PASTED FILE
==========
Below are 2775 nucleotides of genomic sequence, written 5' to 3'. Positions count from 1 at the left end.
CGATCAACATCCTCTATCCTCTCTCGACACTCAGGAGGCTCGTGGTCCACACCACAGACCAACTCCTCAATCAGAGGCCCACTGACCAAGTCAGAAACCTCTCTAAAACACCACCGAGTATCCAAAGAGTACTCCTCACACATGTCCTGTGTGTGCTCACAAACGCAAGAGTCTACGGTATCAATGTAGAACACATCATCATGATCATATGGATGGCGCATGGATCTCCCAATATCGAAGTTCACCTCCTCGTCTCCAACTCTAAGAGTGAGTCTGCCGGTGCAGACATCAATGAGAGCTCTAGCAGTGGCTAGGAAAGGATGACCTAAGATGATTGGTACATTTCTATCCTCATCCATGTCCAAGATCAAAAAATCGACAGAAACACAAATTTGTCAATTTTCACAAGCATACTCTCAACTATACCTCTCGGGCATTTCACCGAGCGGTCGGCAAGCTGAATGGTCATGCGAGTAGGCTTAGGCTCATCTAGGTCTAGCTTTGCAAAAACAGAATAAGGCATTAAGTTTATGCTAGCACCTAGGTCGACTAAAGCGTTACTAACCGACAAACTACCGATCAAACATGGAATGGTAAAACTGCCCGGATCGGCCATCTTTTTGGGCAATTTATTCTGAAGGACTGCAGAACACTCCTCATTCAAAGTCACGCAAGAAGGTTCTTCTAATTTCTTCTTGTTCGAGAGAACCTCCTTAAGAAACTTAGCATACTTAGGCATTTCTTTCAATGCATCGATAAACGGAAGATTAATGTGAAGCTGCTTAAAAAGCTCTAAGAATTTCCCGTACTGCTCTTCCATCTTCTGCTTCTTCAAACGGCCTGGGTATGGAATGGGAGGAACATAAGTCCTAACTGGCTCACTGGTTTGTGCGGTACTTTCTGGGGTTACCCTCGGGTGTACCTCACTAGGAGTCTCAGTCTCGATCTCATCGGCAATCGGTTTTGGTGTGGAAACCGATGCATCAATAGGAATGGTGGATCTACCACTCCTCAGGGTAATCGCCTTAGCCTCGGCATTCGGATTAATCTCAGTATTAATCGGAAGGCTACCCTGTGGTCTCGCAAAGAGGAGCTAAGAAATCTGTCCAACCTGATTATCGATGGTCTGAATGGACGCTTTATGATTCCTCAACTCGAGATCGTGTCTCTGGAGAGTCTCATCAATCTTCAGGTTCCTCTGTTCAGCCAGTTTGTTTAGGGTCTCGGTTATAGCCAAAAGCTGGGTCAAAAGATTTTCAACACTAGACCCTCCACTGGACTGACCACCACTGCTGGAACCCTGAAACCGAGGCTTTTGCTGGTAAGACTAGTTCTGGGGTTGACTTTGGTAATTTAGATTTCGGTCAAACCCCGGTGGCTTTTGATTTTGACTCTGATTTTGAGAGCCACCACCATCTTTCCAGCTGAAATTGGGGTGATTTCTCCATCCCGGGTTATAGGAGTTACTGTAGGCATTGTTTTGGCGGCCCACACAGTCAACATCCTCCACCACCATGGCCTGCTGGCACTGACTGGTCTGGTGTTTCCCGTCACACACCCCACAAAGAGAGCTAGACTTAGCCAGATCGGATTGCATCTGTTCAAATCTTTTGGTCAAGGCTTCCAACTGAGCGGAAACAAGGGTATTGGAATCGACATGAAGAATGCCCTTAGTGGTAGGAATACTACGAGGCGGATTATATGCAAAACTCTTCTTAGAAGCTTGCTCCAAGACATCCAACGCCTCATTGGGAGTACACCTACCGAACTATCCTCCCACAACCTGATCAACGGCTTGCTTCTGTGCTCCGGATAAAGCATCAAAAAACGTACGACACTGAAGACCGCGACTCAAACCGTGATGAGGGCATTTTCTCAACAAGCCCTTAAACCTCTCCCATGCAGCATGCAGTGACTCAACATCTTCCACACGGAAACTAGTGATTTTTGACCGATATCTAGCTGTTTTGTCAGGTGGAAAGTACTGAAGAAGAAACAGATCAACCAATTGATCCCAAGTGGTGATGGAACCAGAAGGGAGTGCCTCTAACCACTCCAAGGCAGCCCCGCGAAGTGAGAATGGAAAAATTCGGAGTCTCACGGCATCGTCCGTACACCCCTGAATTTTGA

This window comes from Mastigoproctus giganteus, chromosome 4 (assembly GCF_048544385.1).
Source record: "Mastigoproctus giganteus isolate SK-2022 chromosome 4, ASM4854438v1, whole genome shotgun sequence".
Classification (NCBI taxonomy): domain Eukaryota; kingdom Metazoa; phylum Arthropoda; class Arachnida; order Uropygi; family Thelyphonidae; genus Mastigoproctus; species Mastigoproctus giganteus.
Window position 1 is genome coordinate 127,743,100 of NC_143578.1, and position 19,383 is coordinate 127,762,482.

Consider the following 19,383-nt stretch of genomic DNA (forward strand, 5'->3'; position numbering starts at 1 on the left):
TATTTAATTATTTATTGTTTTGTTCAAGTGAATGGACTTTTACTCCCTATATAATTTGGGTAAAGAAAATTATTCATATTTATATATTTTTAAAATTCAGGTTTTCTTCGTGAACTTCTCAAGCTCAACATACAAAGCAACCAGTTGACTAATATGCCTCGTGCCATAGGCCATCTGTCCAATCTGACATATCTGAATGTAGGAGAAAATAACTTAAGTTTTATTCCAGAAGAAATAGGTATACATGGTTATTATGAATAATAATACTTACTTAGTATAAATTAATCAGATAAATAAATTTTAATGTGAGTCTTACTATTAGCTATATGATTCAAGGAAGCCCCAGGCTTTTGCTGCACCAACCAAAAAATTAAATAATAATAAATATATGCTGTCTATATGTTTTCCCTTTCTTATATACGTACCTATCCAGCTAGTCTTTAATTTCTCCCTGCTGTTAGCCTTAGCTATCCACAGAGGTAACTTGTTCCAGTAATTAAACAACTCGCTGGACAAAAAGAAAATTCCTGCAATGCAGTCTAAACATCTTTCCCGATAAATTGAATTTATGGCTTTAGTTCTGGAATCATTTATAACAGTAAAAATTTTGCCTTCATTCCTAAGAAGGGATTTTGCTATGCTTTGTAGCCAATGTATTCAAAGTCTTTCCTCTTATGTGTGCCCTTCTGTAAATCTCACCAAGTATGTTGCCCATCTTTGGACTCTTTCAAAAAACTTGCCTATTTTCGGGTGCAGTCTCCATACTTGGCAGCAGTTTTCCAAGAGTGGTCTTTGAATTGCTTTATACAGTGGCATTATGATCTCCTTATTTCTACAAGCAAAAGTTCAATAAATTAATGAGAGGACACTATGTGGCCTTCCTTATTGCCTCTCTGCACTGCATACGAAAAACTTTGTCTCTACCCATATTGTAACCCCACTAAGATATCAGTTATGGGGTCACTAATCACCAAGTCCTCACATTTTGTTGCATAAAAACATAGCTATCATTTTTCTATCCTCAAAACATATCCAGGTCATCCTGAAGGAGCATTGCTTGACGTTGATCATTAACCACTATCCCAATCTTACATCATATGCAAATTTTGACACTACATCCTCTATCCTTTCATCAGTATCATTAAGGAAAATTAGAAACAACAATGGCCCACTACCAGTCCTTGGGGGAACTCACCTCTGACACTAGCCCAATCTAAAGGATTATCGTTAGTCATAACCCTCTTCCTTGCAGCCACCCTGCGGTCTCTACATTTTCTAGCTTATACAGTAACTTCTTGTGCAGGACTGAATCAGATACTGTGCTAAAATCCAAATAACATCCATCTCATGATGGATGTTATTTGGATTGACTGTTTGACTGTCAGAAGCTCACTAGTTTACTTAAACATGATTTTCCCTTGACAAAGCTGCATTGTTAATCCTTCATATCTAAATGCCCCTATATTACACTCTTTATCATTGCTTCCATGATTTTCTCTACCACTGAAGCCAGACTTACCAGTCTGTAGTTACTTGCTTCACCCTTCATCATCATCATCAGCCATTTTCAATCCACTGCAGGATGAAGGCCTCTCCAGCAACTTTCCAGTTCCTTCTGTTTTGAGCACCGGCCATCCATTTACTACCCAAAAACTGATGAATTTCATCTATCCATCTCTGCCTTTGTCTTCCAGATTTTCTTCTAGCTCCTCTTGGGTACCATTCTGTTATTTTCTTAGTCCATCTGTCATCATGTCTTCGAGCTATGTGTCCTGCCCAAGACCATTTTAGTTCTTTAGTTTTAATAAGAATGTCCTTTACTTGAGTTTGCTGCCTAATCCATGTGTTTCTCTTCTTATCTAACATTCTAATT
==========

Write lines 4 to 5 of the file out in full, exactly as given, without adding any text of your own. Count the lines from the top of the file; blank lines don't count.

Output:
Source record: "Mastigoproctus giganteus isolate SK-2022 chromosome 4, ASM4854438v1, whole genome shotgun sequence".
Classification (NCBI taxonomy): domain Eukaryota; kingdom Metazoa; phylum Arthropoda; class Arachnida; order Uropygi; family Thelyphonidae; genus Mastigoproctus; species Mastigoproctus giganteus.